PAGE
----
House Rules Committee Chairman Pete Sessions today may have paved the way for Republicans and Democrats to come up with some kind of health coverage access solution by holding a friendly, down-to-earth meeting on H.R. 1628.
H.R. 1628 is the American Health Care Act bill, a bill that’s supposed to de-fund and change major parts of the Affordable Care Act.
The Rules Committee is a powerful committee that determines the final shape of legislation before it reaches the House floor, and the terms of floor debate.
At press time, the Rules meeting on H.R. 1628 was still under way. Washington publications that follow Congress were full of breathless reports on whether supporters of H.R. 1628 have enough votes to get it through the House and on to the Senate. House leaders have been hoping to win final House approval for the bill Thursday.
The Rules Committee was streaming the video live on the web here (and will post a recording there when the hearing is over).
[Update: The committee ended its hearing on H.R. 1628 about 11 p.m. Wednesday, after voting to approve a rule that lets the committee operate under "martial law" and consider just about any rule proposed by the leadership up until Monday. Rep. Alcee Hastings, D-Fla., a Democratic member of the panel, interpreted the move as meaning bill supporters "need more time to buy votes" for the bill.]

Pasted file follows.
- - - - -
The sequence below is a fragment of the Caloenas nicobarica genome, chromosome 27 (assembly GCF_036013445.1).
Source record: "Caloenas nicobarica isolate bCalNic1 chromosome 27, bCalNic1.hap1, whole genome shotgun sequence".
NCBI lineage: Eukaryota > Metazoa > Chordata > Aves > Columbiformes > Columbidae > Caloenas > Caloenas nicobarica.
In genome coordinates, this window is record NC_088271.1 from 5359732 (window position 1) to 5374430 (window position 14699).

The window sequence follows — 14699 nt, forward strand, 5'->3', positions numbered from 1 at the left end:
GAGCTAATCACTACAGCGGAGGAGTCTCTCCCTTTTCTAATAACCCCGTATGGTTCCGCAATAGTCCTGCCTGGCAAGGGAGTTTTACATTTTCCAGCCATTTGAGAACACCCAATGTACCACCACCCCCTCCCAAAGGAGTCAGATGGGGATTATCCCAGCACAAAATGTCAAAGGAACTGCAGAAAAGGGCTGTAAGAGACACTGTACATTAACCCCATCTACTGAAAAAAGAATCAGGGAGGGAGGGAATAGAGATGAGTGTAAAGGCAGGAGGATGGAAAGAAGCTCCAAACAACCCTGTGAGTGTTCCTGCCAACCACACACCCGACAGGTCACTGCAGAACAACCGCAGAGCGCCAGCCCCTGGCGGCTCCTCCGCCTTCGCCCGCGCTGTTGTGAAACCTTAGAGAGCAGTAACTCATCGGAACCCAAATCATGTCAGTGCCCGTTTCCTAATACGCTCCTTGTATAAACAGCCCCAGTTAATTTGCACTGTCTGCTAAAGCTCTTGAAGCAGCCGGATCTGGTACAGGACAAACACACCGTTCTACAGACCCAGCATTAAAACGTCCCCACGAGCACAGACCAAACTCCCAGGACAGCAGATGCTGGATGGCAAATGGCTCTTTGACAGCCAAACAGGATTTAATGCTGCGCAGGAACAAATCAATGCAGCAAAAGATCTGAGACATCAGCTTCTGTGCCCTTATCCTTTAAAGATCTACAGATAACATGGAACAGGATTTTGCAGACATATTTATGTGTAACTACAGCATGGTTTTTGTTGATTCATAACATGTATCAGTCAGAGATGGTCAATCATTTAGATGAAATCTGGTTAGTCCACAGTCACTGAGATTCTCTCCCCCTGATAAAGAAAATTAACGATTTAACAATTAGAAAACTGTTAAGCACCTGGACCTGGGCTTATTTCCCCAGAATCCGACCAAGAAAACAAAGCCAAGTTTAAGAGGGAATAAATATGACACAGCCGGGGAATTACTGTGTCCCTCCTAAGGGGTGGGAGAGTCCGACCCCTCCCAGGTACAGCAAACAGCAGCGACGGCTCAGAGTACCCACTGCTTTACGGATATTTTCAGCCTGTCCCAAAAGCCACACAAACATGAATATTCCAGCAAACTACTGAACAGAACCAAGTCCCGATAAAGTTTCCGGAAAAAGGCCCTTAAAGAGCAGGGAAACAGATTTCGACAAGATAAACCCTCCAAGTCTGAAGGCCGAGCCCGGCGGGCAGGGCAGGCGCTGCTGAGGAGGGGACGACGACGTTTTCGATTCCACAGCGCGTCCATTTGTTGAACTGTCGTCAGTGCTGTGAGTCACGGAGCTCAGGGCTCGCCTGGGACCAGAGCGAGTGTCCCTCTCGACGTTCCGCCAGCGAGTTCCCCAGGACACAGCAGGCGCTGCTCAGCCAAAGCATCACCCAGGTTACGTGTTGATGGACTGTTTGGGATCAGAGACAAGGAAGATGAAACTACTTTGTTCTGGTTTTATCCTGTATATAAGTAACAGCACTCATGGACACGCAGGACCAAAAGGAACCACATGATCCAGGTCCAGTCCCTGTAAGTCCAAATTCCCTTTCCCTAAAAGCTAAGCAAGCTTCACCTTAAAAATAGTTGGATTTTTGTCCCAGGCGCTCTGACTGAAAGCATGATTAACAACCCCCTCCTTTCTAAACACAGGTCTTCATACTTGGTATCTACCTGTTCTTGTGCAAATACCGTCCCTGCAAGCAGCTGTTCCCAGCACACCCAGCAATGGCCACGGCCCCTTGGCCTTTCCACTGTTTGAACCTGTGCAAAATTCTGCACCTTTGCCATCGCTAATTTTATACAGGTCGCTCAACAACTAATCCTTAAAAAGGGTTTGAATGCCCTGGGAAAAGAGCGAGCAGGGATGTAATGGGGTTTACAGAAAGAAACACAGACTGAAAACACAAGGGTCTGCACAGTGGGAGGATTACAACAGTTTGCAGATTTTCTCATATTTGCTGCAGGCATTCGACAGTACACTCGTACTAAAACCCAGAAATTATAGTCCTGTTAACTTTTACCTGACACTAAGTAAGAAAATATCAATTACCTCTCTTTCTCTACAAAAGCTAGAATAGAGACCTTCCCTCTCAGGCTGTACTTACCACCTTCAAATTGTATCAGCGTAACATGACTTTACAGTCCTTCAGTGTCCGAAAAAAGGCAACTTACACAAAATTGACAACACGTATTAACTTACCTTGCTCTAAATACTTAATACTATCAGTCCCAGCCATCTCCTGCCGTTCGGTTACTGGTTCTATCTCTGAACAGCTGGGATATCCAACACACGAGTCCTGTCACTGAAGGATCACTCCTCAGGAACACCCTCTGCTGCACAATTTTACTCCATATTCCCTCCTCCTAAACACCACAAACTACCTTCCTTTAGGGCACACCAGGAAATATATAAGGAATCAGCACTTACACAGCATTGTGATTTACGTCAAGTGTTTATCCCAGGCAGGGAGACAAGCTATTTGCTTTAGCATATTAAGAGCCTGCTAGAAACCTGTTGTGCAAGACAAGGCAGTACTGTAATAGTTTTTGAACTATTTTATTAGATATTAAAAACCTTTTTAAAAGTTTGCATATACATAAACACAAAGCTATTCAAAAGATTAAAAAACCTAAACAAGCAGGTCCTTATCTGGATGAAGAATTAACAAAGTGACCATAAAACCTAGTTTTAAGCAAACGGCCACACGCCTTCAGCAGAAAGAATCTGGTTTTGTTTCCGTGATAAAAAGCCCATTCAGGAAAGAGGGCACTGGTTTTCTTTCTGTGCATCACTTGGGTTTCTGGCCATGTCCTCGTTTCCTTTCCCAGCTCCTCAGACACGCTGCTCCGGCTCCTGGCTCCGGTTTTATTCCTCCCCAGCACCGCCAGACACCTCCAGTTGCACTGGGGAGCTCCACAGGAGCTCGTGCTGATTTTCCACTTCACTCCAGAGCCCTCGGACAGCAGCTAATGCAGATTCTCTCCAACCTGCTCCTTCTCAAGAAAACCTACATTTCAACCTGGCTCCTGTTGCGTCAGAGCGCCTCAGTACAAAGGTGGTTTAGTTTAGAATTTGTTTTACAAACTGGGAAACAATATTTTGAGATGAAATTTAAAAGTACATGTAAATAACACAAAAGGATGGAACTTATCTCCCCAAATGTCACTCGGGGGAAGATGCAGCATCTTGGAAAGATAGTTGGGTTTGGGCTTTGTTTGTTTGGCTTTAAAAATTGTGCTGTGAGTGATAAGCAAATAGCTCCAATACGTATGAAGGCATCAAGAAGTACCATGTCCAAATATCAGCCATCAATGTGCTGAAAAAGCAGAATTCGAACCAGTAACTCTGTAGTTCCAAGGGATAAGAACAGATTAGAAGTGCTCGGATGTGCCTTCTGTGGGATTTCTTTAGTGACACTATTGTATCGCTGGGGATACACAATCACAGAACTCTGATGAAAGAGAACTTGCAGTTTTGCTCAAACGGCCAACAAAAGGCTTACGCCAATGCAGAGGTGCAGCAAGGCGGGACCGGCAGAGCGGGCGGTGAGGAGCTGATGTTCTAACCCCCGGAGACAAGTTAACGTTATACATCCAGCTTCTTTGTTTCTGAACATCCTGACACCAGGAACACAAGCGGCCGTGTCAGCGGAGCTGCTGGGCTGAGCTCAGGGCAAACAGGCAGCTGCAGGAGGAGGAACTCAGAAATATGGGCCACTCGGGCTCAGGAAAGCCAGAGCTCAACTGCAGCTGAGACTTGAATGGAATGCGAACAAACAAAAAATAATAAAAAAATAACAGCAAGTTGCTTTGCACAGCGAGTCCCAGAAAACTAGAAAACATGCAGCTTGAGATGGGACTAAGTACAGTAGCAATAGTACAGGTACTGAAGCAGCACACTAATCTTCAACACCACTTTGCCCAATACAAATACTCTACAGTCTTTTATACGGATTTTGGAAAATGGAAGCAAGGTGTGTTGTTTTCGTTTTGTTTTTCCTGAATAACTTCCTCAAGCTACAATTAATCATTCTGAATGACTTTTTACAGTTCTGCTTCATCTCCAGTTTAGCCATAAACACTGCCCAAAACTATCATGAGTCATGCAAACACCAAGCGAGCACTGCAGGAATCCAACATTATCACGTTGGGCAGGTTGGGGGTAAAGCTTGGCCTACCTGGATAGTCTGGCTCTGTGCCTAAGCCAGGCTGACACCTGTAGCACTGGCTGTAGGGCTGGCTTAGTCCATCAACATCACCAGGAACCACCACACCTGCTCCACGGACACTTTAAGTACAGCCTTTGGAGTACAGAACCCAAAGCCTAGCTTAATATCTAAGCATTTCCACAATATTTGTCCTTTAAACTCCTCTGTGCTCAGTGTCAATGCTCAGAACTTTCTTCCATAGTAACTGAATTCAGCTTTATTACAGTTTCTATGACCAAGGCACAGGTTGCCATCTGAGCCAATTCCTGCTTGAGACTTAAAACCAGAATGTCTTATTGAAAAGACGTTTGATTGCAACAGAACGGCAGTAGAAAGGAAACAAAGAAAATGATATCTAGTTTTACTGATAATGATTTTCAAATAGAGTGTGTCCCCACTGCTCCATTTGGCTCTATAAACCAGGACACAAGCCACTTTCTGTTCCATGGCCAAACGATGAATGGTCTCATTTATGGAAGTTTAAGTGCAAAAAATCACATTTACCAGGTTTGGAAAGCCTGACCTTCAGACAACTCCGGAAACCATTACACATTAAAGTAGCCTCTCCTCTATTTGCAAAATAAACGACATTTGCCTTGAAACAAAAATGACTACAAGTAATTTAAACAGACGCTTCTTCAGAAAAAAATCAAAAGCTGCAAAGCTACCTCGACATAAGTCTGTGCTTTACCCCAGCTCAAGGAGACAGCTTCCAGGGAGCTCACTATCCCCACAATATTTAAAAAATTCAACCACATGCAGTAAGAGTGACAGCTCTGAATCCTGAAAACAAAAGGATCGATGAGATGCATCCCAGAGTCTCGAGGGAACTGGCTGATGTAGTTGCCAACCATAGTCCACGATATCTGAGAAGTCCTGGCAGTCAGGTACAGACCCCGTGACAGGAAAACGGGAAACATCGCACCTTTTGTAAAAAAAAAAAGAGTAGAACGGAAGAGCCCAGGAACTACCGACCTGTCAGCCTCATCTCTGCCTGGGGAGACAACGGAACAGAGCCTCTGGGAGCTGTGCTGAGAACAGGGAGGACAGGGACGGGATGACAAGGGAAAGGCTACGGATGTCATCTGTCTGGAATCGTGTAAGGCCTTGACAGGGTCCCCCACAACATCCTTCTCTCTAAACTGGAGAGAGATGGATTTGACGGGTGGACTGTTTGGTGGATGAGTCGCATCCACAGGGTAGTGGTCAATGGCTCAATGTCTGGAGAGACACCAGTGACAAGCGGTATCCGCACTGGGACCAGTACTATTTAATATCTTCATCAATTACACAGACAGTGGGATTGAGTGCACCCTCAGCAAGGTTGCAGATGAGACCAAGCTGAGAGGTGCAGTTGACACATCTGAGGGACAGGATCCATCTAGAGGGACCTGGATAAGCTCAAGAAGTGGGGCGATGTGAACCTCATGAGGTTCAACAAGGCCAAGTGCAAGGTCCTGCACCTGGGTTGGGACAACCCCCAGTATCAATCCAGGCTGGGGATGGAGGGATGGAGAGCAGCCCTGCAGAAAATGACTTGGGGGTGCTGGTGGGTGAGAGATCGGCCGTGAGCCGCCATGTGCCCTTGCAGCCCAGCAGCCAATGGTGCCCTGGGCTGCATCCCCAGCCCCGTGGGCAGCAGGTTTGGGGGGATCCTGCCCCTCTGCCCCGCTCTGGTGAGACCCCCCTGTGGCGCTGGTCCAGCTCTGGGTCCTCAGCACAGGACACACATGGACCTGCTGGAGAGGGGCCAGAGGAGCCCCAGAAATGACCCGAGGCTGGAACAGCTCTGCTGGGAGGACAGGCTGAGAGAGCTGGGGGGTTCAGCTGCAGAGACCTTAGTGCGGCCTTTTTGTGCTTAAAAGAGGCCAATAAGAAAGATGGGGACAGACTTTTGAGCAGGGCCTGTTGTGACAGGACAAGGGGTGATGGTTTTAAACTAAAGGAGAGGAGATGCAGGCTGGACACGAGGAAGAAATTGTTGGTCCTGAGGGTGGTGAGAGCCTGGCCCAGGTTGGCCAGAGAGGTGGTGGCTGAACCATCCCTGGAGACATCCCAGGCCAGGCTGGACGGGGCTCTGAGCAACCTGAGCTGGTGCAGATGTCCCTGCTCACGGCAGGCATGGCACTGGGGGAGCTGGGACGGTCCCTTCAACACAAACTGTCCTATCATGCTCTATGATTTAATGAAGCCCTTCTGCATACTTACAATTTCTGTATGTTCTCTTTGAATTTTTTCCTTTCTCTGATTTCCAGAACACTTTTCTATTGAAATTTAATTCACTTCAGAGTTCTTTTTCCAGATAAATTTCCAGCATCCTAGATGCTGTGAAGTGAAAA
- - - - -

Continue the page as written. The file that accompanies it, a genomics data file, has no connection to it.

But Sessions seemed to get both Republicans and Democrats to talk about H.R. 1628 in a calm, detailed way that might help lay the groundwork for further discussions, whether or not that particular bill becomes law.
Here’s a look at three ways House Rules seemed to thaw some of partisan hostility.
Rep. Jim McGovern asked why the House has to vote on H.R. 1628 tomorrow. (Photo: House Rules)
The Democrats who appeared before the committee had many complaints about the process Republicans are using to get H.R. 1628 through the House.
Traditionally, when the House uses “regular order,” it’s supposed to provide time for debate on bills and amendments.
Because congressional Republicans are trying to use a special “budget reconciliation” process to get the ACA change bill through the Senate with just 51 votes, rather than the 60 normally required, House leaders have held that the normal bill consideration rules do not apply.
Rep. Frank Pallone, D-N.J., complained about the lack of hearings on H.R. 1628, as opposed to bill markups, or revision sessions. “Speaker [Paul] Ryan said there would be regular order,” Pallone said. “There was not regular order.”
Rep. Jim McGovern, D-Mass., noted that the sponsors themselves seem harried.
“This was such a good vetting process we have four managers’ amendments on the list, with each one correcting the other ones,” McGovern said.
At another point, McGovern asked why Republican leaders can’t give House members an extra week to read the bill and the proposed amendments.
“What’s the difference between today or next week?” McGovern asked.
But Sessions let Democrats talk, without rushing them, and he started the meeting by noting that Rep. Louise Slaughter, D-N.Y., was in the hospital with a chest cold. Sessions said he’d talked to her in the hospital.
“She can’t wait to get her hands on me,” Sessions said. “I mean, on the bill.”
During a break, Sessions worked to fuel bipartisanship by distributing extra-large chocolate chip cookies.